Telencephalic Afferents to the Caudolateral Neostriatum of the Pigeon

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Cognition, Pigeon, Prefrontal cortex, Hippocampus, Homing behavior, Pathway tracing

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The pigeon caudolateral neostriatum (NCL) shares a dopaminergic innervation with mammalian frontal cortical areas and is implicated in the regulation of avian cognitive behavior. Retrograde tracing methods were used to identify forebrain projections to NCL and to suggest a possible role of this area in mediating spatial behavior. NCL receives telencephalic projections from the hyperstriatum accessorium, cells along the border of hyperstriatum dorsale and hyperstriatum ventrale, anterolateral hyperstriatum adjacent to the vallecula, confined cell groups within the anterior neostriatum, and subdivisions of the archistriatum In addition, labeling of a small number of large cells near the fasciculus prosencephali lateralis was observed at the level of the anterior commissure. In accordance with previous studies, projections of subtelencephalic areas were revealed to originate from the thalamic posterior dorsolateral nucleus and nucleus subrotundus, as well as from the tegmental nucleus pedunculopontinus and locus coeruleus. Forebrain connections of NCL show that somatosensory, visual, and olfactory information can combine in this division of the neostriatum. NCL is therefore suited to participate in a neural circuit that regulates spatial behavior. Moreover, the present study reveals that NCL is reached by a limbic projection from the nucleus taeniae. This projection also suggests similarity between NCL and mammalian frontal cortical areas.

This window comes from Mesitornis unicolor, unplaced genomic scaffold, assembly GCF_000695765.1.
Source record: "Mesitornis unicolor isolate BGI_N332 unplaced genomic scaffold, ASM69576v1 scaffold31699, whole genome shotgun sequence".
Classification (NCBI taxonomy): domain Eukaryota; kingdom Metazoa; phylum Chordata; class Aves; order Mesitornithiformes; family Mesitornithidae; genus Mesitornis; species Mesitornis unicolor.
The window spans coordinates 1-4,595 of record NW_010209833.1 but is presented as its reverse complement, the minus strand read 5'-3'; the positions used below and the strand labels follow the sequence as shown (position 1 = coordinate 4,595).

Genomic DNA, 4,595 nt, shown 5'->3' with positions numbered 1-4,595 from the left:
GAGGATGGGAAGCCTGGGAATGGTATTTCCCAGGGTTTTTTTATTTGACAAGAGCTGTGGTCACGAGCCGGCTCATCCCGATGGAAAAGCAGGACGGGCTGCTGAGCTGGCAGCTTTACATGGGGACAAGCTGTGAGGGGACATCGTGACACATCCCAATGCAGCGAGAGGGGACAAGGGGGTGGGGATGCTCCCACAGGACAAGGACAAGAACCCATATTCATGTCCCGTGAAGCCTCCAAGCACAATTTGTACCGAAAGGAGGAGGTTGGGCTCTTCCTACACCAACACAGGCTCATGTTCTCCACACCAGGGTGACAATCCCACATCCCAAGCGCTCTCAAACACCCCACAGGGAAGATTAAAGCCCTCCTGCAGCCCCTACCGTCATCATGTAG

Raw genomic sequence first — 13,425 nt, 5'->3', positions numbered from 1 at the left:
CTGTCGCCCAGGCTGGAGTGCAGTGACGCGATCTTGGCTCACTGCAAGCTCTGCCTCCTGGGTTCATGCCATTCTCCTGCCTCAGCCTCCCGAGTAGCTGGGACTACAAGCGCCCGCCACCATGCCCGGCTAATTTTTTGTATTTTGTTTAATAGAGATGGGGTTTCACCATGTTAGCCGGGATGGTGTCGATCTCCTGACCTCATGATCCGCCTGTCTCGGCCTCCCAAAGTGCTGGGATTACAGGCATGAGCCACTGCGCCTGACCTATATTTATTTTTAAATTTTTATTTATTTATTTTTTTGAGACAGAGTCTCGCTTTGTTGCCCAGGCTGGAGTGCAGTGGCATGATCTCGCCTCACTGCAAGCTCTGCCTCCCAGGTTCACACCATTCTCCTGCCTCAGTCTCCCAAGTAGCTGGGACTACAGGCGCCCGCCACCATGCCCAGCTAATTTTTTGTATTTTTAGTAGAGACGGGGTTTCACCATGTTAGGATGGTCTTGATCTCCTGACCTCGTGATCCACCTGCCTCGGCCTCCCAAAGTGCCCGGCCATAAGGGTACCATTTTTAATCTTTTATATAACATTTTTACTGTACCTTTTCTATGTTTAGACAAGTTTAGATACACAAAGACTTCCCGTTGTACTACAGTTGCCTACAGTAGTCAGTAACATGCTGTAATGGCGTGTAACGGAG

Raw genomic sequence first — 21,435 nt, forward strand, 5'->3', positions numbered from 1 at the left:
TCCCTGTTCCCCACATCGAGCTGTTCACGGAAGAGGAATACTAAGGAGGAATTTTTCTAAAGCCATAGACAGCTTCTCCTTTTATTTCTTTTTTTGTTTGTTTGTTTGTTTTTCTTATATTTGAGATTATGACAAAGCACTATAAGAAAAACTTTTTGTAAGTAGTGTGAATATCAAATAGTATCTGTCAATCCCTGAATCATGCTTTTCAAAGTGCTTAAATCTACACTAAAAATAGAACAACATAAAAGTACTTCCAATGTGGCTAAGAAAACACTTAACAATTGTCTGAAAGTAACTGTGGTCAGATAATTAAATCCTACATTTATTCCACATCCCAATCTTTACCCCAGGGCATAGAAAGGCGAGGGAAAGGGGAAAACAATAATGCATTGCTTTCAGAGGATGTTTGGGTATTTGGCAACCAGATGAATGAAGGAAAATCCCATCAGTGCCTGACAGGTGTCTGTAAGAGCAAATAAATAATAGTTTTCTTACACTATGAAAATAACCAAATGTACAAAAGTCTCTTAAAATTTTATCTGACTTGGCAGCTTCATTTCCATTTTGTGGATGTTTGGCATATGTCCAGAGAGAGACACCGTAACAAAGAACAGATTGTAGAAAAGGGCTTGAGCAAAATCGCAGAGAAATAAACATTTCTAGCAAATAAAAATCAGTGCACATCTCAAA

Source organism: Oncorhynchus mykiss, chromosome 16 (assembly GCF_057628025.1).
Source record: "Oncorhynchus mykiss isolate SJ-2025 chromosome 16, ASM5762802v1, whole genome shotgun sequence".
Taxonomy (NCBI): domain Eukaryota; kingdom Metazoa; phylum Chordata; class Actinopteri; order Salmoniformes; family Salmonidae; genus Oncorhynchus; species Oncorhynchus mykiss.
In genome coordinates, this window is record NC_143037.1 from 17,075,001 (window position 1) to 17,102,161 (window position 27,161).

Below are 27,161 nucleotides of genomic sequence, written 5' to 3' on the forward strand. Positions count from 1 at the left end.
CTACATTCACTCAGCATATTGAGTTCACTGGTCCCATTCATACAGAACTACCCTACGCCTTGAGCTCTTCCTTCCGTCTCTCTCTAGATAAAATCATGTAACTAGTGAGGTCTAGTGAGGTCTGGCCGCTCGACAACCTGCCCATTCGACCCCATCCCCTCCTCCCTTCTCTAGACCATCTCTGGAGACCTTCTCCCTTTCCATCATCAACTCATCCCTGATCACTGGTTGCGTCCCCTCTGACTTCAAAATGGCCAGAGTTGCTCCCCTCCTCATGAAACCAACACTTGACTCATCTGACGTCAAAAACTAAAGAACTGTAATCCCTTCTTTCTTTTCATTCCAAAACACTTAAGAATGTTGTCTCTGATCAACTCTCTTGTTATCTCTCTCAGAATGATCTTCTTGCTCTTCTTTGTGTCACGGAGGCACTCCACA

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Brain Research, v. 730, issues 1-2, p. 173-181.